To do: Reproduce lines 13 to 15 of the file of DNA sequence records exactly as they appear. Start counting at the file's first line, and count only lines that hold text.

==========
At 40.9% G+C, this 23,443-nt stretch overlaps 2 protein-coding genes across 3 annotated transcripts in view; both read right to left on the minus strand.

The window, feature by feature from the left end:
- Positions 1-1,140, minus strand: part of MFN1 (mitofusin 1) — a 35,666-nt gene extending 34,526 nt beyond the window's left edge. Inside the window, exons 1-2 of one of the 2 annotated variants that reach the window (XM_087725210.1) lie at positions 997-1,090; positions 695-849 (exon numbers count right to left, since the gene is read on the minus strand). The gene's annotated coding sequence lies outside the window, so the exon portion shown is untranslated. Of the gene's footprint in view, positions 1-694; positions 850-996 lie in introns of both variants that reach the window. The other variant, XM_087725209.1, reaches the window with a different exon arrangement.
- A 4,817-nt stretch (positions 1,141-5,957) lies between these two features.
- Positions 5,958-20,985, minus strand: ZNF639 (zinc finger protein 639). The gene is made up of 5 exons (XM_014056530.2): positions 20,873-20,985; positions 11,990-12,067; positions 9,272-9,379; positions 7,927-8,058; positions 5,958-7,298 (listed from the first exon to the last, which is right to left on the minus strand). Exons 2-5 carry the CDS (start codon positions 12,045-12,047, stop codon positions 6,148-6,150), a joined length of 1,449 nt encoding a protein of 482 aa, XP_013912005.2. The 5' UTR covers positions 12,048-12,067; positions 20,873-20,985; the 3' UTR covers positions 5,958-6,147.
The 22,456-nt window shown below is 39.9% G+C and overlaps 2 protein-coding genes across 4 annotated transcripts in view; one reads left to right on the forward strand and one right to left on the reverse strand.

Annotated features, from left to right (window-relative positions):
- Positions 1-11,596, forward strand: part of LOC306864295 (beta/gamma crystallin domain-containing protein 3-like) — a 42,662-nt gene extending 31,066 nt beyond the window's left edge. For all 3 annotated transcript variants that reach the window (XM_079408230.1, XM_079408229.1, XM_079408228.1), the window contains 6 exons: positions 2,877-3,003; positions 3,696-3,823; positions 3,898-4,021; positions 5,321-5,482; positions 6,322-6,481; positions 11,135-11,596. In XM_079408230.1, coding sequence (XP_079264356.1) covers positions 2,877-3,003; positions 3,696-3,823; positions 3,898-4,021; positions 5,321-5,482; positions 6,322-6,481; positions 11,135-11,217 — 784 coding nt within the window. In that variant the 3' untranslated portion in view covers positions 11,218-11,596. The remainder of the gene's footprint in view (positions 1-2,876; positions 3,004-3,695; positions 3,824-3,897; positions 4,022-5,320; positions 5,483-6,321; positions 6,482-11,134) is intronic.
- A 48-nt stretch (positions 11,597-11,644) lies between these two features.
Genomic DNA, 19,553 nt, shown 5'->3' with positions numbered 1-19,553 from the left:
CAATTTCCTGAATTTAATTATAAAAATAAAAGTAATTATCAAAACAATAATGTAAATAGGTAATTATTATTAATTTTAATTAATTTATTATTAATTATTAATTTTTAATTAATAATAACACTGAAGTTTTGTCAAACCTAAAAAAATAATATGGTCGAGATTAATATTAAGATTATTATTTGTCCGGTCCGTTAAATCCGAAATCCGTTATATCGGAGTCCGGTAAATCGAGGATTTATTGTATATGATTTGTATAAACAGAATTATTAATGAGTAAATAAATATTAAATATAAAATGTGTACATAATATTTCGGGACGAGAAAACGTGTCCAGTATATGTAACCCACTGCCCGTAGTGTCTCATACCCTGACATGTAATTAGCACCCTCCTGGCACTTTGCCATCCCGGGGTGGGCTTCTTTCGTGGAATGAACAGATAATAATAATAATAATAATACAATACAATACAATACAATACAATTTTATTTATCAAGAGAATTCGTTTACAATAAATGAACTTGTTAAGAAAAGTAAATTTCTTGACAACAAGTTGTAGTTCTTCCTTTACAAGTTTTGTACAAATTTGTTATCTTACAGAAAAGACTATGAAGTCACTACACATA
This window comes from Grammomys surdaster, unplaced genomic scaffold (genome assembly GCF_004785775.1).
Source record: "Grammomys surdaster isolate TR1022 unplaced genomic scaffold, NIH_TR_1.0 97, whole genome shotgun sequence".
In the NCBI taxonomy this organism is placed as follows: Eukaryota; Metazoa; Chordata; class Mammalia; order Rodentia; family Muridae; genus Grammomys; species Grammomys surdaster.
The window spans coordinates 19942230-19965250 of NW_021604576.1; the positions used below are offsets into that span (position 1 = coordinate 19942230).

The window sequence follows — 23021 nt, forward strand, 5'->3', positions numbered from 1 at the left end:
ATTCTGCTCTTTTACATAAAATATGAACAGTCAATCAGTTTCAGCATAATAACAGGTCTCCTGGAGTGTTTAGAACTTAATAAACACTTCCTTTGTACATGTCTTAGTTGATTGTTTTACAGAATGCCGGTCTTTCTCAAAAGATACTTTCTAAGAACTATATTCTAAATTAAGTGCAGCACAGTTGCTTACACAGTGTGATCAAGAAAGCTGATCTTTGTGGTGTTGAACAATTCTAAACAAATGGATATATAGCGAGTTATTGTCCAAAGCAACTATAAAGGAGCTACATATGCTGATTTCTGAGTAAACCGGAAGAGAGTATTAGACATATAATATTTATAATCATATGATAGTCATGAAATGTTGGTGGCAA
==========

Source record: "Grammomys surdaster isolate TR1022 unplaced genomic scaffold, NIH_TR_1.0 97, whole genome shotgun sequence".
In the NCBI taxonomy this organism is placed as follows: Eukaryota; Metazoa; Chordata; class Mammalia; order Rodentia; family Muridae; genus Grammomys; species Grammomys surdaster.
The window spans coordinates 19942230-19965250 of NW_021604576.1; the positions used below are offsets into that span (position 1 = coordinate 19942230).